Monday, May 26, 2014

Mental health consumer here, occasionally medicated for public safety. My Doctor suggested I not buy a gun.

UPDATE: Because of the Isla Vista mass murder by a mentally ill man, I thought it would be useful to publish this essay again. My apology to those who have already read it. I wrote this precisely a year ago. Not much has changed. In fact, the gagging of doctors has gotten worse. 



Do you want the government telling your doctor what to say to you? Or what S/he must not say to you? Did Nancy Lanza's doctor ask her about guns?
Gagging doctors and scientists or giving them a script to follow seems to be a right wing hobby these days. Who do we thank for the proliferation of bills dictating what your doctor can or must say to you? Is it ALEC, the NRA, the Republican Party or the Religious Right
AMA Supports Blocking Illegal Florida Gun Gag Law 
CHICAGO - The American Medical Association (AMA) today filed a friend-of-the-court brief opposing the State of Florida’s attempt to revive a law preventing doctors from asking patients and families about guns in the home. The brief condemned government-sponsored censorship of private medical discussions between patients and physicians.
It is easy to see why medical personnel might ask clients about guns. Take a look at the leading causes of death per the CDC. Suicide is #10. Chronic depression and bipolar disorder can and do kill patients and others who know them.

I wonder if Nancy Lanza was afraid of her son? Many parents of mentally ill children live in fear. The Police routinely ask medical professionals if they are aware of guns in the home in the course of investigations, for their own safety as well as ours. Do we really want to tell medical professionals they cannot ask about guns?

Psychiatrists and Psychologists who have clients like shooter Jared Loughner and the Lanza boy are understandably confused. They are damned if they do report a scary or aged client and damned if they do not. "Why did you not know they were dangerous?" we accuse. They may get sued if they speak about a client's behavior or their guns. And sued if they do not. Add gun gag laws to the mix. No wonder malpractice insurance is so high.

I think the President has got this. Now let us all make a lot of noise and help him out!


The president reassures physicians that they can ask patients about guns in the home and inform authorities if they believe someone might harm others.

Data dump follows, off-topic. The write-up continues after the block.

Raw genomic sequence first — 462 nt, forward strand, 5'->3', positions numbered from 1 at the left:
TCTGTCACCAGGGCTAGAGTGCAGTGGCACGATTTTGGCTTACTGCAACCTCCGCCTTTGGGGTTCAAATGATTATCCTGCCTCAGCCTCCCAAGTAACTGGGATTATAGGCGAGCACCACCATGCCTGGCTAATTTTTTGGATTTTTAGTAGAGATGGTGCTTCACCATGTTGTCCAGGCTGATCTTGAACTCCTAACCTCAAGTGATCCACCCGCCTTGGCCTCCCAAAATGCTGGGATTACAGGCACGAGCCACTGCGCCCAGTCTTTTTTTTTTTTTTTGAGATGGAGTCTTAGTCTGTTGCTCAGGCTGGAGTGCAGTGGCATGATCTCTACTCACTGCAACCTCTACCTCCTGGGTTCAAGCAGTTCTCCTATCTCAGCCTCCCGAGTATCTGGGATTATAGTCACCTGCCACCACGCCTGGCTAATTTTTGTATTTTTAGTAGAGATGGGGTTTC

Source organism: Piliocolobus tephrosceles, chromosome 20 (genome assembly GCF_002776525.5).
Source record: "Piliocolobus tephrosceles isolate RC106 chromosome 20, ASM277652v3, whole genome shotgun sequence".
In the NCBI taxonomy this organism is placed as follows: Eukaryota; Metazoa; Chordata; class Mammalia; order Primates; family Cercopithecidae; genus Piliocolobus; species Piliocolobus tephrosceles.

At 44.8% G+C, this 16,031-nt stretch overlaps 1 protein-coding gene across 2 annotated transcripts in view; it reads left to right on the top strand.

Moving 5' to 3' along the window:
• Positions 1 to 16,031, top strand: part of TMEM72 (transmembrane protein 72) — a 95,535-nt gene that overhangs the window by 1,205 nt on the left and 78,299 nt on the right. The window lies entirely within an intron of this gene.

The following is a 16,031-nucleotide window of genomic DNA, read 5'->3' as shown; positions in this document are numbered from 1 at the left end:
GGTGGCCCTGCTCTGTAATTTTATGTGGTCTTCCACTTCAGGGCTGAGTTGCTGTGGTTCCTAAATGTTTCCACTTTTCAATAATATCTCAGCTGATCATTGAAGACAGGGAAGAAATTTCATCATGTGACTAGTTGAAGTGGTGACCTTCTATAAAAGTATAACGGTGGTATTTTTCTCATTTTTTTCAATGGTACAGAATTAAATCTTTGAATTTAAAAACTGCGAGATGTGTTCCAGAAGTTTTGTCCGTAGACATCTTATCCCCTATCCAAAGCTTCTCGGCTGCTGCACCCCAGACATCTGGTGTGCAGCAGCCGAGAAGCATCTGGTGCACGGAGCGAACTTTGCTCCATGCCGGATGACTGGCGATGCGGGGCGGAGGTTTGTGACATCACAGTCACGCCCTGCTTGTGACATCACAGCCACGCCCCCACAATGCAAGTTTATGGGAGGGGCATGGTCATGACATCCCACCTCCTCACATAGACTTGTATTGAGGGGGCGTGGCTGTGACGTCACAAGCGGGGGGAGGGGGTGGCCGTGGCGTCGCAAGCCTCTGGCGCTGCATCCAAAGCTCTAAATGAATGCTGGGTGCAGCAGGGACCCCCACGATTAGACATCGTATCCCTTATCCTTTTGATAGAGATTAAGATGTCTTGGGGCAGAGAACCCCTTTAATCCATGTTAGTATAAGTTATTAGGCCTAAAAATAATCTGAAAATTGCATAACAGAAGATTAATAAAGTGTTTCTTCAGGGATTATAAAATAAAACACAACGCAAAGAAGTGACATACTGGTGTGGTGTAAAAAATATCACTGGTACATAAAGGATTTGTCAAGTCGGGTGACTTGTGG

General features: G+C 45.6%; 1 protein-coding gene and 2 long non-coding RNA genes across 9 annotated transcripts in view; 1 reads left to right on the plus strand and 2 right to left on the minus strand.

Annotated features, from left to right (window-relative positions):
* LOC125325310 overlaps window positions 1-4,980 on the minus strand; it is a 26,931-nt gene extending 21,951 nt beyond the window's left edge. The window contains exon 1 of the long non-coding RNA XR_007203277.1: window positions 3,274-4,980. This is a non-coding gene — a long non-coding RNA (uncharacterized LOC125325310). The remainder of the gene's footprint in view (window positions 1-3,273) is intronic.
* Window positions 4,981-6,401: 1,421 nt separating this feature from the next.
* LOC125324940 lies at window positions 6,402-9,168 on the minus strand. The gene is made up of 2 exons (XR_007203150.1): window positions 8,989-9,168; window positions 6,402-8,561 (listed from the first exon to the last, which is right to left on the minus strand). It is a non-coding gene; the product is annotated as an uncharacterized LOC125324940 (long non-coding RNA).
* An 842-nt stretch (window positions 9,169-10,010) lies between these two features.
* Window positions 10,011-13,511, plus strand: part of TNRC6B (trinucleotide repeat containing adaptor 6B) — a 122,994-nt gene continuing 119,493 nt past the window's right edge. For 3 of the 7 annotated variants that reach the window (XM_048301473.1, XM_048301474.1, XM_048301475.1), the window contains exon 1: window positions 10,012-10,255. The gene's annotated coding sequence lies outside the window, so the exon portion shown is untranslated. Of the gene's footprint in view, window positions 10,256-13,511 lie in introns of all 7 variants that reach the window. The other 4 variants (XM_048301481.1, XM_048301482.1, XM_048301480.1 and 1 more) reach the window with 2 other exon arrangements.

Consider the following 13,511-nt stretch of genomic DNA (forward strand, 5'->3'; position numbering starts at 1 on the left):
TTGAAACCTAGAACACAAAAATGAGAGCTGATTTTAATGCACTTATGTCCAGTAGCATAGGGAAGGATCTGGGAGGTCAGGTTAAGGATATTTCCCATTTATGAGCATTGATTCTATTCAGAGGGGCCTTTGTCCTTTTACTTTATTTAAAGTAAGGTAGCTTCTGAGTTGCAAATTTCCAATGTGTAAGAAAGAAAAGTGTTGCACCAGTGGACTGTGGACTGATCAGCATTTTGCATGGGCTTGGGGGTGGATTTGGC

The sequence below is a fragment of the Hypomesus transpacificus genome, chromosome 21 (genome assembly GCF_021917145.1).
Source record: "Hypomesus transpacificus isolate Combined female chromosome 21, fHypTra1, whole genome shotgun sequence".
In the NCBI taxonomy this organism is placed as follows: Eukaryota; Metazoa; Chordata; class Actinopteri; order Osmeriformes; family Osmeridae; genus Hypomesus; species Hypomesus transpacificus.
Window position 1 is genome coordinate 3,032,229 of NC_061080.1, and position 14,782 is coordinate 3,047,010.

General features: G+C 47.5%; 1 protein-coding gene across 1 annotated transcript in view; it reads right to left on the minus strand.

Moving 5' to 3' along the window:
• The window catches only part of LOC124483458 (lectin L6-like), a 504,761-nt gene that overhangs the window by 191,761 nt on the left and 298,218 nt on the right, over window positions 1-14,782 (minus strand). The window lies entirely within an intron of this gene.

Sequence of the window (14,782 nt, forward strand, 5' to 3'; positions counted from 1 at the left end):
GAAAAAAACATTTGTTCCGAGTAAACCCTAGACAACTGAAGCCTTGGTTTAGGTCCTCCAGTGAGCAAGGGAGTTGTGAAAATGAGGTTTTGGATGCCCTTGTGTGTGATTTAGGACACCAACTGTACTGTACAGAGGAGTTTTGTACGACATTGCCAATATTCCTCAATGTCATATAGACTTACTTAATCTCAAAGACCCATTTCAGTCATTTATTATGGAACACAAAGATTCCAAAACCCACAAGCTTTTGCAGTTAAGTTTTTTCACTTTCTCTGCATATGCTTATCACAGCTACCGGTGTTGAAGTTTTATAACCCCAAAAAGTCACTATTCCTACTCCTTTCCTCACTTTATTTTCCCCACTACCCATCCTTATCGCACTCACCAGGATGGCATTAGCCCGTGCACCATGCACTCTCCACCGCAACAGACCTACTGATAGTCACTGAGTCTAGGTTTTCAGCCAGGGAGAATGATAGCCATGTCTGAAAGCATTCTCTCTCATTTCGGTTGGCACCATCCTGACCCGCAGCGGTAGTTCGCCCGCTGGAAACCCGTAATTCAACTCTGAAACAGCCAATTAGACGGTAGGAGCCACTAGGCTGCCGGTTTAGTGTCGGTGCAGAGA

By CHRISTINE S. MOYER, amednews staff. Posted Jan. 28, 2013.
 President Obama’s multifaceted plan to reduce gun violence calls on physicians to play an important role in decreasing shooting deaths and injuries in communities nationwide.

Obama clarified that the Affordable Care Act does not prohibit doctors from discussing gun safety. He assured physicians that they can report credible threats of violence without fear of penalties from the Health Insurance Portability and Accountability Act Privacy Rule. He also authorized the Centers for Disease Control and Prevention to research the causes and prevention of gun violence, work that was suspended in 1996 after a National Rifle Assn.-backed push to block the study’s funding.
Dr. Denise Dowd

“We need to counsel our families about how to keep our children safe,” regardless of whether that involves bicycles, guns or swimming pools, said Denise Dowd, MD, MPH, a pediatric emergency physician and director of research in the Division of Emergency and Urgent Care at Children’s Mercy Hospitals and Clinics in Kansas City, Mo.

Dr. Dowd said Obama’s clarification on this issue was needed, because some physicians were confused by language in the ACA that prohibits the collection of any data pertaining to firearm counseling, language inserted by pressure from the NRA.

Update: Kansas legislature proposing a Bill to prevent doctors from asking questions about gun ownership. Five other states have gag laws in the works. Why? 
 Sec. 9. No physician, other than a psychiatrist, shall inquire of any patient in conjunction with obtaining the patient's personal information and medical history, whether the patient has any firearms in such patient's home or on such patient's property and shall not require such information before providing treatment.